Christine McKenna Federation for the Humanities and Social Sciences
Another report about the benefits of a liberal arts degree emerged this week, this time from across the Atlantic at Oxford University, entitled "Humanities Graduates and the British Economy: The Hidden Impact". The study, which tracked the career progress of a collection of humanities graduates over a period of time, reveals that a liberal arts degree does not necessarily limit job prospects, and has increasingly led graduates to find positions in key sectors for economic growth, such as finance, media, law, and management. Though the study (a pilot project) focused only on humanities graduates from Oxford, researchers suggest the methodology may be useful in future studies of other universities or a broader spectrum of graduates. The head of Oxford’s humanities division explained to the Chronicle of Higher Education that “the second part of the report, based on in-depth interviews with 50 graduates about their experiences and their responses to changing job markets, supported the view that it was the unique qualities of a humanities education that had made the difference in their careers,“ (rather than being simply the effect of a prestigious Oxford degree).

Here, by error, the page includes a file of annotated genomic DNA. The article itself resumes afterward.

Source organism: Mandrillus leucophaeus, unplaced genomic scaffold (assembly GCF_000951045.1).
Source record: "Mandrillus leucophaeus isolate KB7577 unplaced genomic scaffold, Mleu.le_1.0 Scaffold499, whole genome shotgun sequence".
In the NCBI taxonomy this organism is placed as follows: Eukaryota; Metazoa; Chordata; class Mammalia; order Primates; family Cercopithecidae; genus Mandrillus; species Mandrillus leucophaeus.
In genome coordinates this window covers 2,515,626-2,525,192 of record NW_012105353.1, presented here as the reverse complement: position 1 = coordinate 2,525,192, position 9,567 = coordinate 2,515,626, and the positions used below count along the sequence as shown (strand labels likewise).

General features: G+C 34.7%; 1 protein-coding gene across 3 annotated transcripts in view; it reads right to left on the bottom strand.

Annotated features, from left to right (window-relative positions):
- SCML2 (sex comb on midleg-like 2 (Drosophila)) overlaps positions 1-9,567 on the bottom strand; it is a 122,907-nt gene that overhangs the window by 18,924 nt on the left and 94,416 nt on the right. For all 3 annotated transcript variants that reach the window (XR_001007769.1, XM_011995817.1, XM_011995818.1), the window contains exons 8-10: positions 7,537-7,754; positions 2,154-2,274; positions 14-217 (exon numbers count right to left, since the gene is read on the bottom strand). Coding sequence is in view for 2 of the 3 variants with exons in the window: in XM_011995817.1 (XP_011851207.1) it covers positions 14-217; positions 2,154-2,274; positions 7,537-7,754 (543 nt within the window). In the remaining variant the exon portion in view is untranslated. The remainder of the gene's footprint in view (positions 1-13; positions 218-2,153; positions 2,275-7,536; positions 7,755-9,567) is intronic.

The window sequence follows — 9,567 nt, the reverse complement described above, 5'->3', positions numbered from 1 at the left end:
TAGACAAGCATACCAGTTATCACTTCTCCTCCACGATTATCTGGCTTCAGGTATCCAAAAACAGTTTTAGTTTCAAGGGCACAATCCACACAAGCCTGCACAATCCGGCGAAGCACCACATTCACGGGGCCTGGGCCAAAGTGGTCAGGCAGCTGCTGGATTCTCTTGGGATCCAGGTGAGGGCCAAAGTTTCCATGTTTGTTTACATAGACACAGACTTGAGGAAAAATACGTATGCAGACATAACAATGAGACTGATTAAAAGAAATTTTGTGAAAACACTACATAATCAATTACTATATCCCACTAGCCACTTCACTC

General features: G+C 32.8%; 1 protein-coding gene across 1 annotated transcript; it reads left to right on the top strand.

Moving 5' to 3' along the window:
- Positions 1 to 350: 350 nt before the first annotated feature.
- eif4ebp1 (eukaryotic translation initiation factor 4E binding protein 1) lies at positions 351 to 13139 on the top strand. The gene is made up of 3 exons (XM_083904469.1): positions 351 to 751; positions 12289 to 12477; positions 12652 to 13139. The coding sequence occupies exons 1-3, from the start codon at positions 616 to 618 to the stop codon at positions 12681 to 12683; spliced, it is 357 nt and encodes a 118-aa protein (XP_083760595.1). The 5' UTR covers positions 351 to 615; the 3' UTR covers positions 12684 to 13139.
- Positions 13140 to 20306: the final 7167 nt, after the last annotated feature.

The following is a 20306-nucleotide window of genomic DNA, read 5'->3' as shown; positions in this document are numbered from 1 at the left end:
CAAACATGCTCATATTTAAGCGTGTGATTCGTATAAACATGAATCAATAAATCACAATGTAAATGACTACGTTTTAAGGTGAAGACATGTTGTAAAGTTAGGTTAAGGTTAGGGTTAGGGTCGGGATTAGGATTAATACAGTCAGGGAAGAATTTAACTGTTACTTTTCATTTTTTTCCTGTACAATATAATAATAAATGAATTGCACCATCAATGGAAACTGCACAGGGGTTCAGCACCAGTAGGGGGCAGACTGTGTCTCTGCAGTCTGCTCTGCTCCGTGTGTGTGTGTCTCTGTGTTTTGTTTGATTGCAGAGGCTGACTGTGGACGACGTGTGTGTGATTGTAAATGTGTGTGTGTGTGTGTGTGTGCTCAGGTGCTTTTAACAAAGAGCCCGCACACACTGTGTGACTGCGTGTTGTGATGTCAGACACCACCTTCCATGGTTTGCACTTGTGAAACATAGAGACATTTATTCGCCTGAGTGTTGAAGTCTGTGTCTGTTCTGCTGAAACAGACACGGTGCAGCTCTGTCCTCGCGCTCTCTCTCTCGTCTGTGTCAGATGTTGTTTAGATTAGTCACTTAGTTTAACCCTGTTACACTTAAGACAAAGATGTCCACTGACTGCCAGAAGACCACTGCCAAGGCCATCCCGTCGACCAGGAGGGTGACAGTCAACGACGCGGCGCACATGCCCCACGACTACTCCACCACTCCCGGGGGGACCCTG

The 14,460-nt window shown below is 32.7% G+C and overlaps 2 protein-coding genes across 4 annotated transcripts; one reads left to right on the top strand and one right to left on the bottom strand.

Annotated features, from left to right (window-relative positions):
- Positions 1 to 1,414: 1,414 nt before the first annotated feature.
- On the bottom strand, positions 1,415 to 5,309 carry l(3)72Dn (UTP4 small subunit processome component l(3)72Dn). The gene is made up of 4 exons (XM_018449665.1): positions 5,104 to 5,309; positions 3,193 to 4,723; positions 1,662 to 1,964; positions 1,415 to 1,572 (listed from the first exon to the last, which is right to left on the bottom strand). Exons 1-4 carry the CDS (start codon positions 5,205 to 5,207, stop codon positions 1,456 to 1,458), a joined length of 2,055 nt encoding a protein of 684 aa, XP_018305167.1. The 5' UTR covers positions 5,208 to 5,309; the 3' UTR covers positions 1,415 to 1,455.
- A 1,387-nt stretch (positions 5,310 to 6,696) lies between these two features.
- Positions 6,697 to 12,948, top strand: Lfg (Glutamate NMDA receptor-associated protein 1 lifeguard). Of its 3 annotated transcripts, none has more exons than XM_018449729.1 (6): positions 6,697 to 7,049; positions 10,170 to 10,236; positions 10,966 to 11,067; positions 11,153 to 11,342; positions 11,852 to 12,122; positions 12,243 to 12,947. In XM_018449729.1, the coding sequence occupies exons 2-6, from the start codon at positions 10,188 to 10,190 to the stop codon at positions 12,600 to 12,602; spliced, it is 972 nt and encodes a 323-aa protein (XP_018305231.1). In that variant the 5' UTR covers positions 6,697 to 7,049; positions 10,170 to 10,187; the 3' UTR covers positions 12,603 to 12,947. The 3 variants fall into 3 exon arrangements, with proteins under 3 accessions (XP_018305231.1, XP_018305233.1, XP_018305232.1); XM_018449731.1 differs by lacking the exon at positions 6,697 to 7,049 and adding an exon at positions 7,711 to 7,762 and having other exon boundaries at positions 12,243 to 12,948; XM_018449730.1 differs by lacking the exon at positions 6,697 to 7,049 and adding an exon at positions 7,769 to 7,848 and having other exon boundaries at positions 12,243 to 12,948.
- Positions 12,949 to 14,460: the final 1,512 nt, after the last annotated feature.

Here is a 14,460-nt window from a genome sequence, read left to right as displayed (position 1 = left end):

A call for papers has been released for a conference taking place at Wilfrid Laurier University from February 14-16, 2014, entitled “Interrogating Access: Current and Future Directions for Scholarly Research and Communications in Canada”. Details can be found here, and proposals are due by August 1, 2013.
The Power of the Arts National Forum is set to take place at Carleton University from September 27-29, 2013. The theme of the event is “Advancing Social Change”, and it is co-hosted by Carleton’s Faculty of Arts and Social Sciences and the Michaëlle Jean Foundation. Registration is open and the form can be found here.